2023 Retina Society/IRRF Awardees

Image of The Retina Society + IRRF logos

In 2023, 13 grant applications across the spectrum of basic, translational and clinical science were received for consideration for funding by the Research and Education Fund and Grant Awards program.  All were carefully reviewed by a committee consisting of Jason Hsu, Nora Lad, Eric Nudleman, Susanna Park, Yannis Paulus, Charles Wycoff and David Zacks.

Photo of Glenn Yiu, MD, PhD
Glenn Yiu, MD, PhD

Glenn Yiu, MD, PhD
Director, Tele-Ophthalmology
Professor, Department of Ophthalmlology
University of California Davis

PROJECT TITLE:  Photoreceptor Reprogramming in an Optogenetic Model of Geographic Atrophy

Chronic oxidative retinal pigment epithelium (RPE) damage in age-related macular degeneration (AMD) leads to damage to rod photoreceptors and scotopic function loss in early disease, and later involve cones in more advanced stages like geographic atrophy (GA).  This study will investigate photoreceptor structure and function in a novel optically-induced mouse model of GA, and then assess the effectiveness of reprogramming rods to cone-like cells using CRISPER-medicated gene ablation of the Nrl transcription factor as a neuroprotective strategy to prevent photoreceptor damage in GA.

Photo of Thomas Wubben, MD, PhD
Thomas Wubben, MD, PhD

Thomas Wubben, MD, PhD
Assistant Professor, Ophthalmology & Visual Science
University of Michigan

PROJECT TITLE:  Photoreceptor Protection Via Metabolic Targeting of the Integrated Stress Response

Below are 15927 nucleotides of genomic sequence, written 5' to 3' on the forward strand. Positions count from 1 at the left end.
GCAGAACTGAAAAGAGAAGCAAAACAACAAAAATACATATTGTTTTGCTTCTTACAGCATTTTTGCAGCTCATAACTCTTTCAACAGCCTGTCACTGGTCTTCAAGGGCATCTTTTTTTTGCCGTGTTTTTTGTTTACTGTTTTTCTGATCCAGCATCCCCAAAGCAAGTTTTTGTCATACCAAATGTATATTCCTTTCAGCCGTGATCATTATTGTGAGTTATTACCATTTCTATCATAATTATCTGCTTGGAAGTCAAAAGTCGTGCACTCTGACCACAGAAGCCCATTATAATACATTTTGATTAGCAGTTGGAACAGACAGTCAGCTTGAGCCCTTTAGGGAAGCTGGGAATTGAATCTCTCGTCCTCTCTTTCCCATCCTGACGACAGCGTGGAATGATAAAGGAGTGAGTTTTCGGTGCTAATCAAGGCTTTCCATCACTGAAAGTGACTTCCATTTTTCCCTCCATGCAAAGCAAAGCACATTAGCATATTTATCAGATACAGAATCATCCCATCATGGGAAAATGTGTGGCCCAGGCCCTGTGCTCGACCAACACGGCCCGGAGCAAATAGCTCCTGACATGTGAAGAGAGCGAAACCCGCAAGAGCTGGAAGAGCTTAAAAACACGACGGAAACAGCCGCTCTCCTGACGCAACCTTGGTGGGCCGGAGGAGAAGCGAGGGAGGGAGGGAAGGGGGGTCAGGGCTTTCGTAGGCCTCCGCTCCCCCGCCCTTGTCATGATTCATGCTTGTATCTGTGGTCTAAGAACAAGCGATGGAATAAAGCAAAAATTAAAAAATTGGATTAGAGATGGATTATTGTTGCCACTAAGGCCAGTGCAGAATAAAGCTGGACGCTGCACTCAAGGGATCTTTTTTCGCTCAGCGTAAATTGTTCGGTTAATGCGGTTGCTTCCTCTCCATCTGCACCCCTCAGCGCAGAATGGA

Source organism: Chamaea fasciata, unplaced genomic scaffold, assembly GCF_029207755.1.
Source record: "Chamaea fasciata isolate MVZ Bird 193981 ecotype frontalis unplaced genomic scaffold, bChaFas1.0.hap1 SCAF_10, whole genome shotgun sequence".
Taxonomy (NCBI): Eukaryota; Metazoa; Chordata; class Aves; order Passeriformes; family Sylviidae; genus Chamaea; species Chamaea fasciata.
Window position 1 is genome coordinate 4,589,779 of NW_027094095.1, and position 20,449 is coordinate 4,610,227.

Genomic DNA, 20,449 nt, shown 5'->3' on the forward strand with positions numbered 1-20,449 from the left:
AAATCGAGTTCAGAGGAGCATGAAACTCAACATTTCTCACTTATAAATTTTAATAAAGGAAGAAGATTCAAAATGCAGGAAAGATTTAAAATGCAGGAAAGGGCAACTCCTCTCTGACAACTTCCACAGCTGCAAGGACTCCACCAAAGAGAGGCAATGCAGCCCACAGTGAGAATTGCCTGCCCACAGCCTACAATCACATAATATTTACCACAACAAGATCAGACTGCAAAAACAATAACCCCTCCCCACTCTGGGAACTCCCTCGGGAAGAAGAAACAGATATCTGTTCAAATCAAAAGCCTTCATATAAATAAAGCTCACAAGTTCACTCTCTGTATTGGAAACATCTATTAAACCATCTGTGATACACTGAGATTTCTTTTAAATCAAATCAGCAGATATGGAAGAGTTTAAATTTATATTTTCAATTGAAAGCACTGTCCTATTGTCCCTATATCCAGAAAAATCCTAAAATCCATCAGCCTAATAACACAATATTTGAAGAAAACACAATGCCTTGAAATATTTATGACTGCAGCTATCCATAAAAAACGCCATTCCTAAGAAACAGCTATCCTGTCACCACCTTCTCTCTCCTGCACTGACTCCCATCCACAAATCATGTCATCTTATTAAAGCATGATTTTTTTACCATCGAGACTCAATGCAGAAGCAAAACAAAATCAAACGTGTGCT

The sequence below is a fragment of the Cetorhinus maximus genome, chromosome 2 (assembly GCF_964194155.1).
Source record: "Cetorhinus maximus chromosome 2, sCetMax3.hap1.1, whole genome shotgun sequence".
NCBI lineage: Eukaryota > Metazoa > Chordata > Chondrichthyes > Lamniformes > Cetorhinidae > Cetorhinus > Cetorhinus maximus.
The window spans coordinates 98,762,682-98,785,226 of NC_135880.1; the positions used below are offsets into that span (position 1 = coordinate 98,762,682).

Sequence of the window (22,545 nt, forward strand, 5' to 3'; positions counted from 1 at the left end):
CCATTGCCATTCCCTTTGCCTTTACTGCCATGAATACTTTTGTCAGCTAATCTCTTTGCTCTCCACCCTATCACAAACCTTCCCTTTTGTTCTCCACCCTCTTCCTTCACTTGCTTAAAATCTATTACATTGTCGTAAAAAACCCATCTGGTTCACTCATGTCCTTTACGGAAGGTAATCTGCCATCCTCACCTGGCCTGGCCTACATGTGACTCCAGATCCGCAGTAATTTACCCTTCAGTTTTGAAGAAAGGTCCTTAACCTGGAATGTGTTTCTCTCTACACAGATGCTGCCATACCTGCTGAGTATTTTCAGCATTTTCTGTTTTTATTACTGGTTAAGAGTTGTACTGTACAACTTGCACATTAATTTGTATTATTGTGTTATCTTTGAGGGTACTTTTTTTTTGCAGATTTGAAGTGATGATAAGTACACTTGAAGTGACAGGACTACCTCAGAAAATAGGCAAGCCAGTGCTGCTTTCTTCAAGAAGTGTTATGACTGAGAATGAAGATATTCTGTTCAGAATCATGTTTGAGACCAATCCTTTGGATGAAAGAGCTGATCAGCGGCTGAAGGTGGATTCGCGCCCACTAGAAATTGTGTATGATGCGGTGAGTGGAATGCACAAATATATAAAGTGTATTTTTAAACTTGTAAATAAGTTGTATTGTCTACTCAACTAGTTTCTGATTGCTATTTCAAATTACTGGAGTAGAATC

Understanding the metabolic underpinnings that orchestrate stress pathway activation in photoreceptors is critical to creating innovative, therapeutic strategies for retinal degenerative diseases.  This proposal will identify the link between metabolic dysregulation and stress pathway activation to potentially provide novel, gene-agnostic, photoreceptor neuroprotective strategies with immediately translatable applications.


Photo of Andrew Browne, MD, PhD
Andrew Browne, MD, PhD

Andrew Browne, MD, PhD
Assistant Professor, Ophthalmology
Gavin Herbert Eye Institute
University of California Irvine

PROJECT TITLE:  An Imaging Assay to Objectively Quantify Dark Adaptometry With a Gradient Photobleach Recovery Assay

Rod-mediated dark adaptometry is the most reliable subjective assay of visual function that can distinguish normal aging from early and intermediate macular degeneration.  This study seeks to develop an objective imaging assay to quantify rod-mediated dark adaptation.